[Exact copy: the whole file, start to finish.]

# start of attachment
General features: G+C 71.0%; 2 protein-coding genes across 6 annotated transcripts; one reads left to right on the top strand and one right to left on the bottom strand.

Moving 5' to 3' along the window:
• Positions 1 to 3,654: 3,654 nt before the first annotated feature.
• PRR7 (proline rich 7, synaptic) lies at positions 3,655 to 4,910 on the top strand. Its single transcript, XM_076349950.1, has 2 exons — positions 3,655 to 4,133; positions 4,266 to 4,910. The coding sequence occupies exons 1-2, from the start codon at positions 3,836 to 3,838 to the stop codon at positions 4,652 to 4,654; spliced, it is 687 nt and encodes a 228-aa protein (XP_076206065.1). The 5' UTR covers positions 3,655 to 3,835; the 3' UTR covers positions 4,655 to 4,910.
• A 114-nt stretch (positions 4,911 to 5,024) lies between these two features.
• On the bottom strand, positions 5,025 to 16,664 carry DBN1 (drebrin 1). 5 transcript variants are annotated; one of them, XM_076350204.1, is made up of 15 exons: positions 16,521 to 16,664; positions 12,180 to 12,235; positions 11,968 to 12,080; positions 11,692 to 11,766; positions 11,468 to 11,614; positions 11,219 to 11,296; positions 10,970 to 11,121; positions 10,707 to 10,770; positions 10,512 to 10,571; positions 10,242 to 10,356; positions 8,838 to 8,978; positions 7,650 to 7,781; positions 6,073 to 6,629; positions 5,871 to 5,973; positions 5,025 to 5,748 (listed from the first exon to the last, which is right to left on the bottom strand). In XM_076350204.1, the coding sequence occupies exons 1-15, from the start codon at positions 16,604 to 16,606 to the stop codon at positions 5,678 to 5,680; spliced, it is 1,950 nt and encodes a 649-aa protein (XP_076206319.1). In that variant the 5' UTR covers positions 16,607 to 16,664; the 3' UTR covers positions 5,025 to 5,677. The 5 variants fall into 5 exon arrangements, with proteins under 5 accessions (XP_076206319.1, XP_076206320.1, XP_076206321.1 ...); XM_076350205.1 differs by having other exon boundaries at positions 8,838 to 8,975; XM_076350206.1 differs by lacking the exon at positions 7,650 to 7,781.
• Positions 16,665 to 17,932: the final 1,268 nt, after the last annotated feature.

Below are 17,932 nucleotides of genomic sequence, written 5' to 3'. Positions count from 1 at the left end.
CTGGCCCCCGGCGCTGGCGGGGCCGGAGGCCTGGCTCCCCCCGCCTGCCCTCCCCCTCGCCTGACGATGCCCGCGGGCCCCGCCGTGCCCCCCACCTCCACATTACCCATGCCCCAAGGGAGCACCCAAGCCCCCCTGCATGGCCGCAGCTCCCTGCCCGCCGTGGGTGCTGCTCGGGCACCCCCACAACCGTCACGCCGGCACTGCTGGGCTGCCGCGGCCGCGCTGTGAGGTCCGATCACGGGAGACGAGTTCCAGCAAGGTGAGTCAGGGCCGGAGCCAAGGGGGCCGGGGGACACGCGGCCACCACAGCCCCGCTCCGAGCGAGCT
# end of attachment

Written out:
General features: G+C 71.0%; 2 protein-coding genes across 6 annotated transcripts; one reads left to right on the top strand and one right to left on the bottom strand.

Moving 5' to 3' along the window:
• Positions 1 to 3,654: 3,654 nt before the first annotated feature.
• PRR7 (proline rich 7, synaptic) lies at positions 3,655 to 4,910 on the top strand. Its single transcript, XM_076349950.1, has 2 exons — positions 3,655 to 4,133; positions 4,266 to 4,910. The coding sequence occupies exons 1-2, from the start codon at positions 3,836 to 3,838 to the stop codon at positions 4,652 to 4,654; spliced, it is 687 nt and encodes a 228-aa protein (XP_076206065.1). The 5' UTR covers positions 3,655 to 3,835; the 3' UTR covers positions 4,655 to 4,910.
• A 114-nt stretch (positions 4,911 to 5,024) lies between these two features.
• On the bottom strand, positions 5,025 to 16,664 carry DBN1 (drebrin 1). 5 transcript variants are annotated; one of them, XM_076350204.1, is made up of 15 exons: positions 16,521 to 16,664; positions 12,180 to 12,235; positions 11,968 to 12,080; positions 11,692 to 11,766; positions 11,468 to 11,614; positions 11,219 to 11,296; positions 10,970 to 11,121; positions 10,707 to 10,770; positions 10,512 to 10,571; positions 10,242 to 10,356; positions 8,838 to 8,978; positions 7,650 to 7,781; positions 6,073 to 6,629; positions 5,871 to 5,973; positions 5,025 to 5,748 (listed from the first exon to the last, which is right to left on the bottom strand). In XM_076350204.1, the coding sequence occupies exons 1-15, from the start codon at positions 16,604 to 16,606 to the stop codon at positions 5,678 to 5,680; spliced, it is 1,950 nt and encodes a 649-aa protein (XP_076206319.1). In that variant the 5' UTR covers positions 16,607 to 16,664; the 3' UTR covers positions 5,025 to 5,677. The 5 variants fall into 5 exon arrangements, with proteins under 5 accessions (XP_076206319.1, XP_076206320.1, XP_076206321.1 ...); XM_076350205.1 differs by having other exon boundaries at positions 8,838 to 8,975; XM_076350206.1 differs by lacking the exon at positions 7,650 to 7,781.
• Positions 16,665 to 17,932: the final 1,268 nt, after the last annotated feature.

Below are 17,932 nucleotides of genomic sequence, written 5' to 3'. Positions count from 1 at the left end.
CTGGCCCCCGGCGCTGGCGGGGCCGGAGGCCTGGCTCCCCCCGCCTGCCCTCCCCCTCGCCTGACGATGCCCGCGGGCCCCGCCGTGCCCCCCACCTCCACATTACCCATGCCCCAAGGGAGCACCCAAGCCCCCCTGCATGGCCGCAGCTCCCTGCCCGCCGTGGGTGCTGCTCGGGCACCCCCACAACCGTCACGCCGGCACTGCTGGGCTGCCGCGGCCGCGCTGTGAGGTCCGATCACGGGAGACGAGTTCCAGCAAGGTGAGTCAGGGCCGGAGCCAAGGGGGCCGGGGGACACGCGGCCACCACAGCCCCGCTCCGAGCGAGCT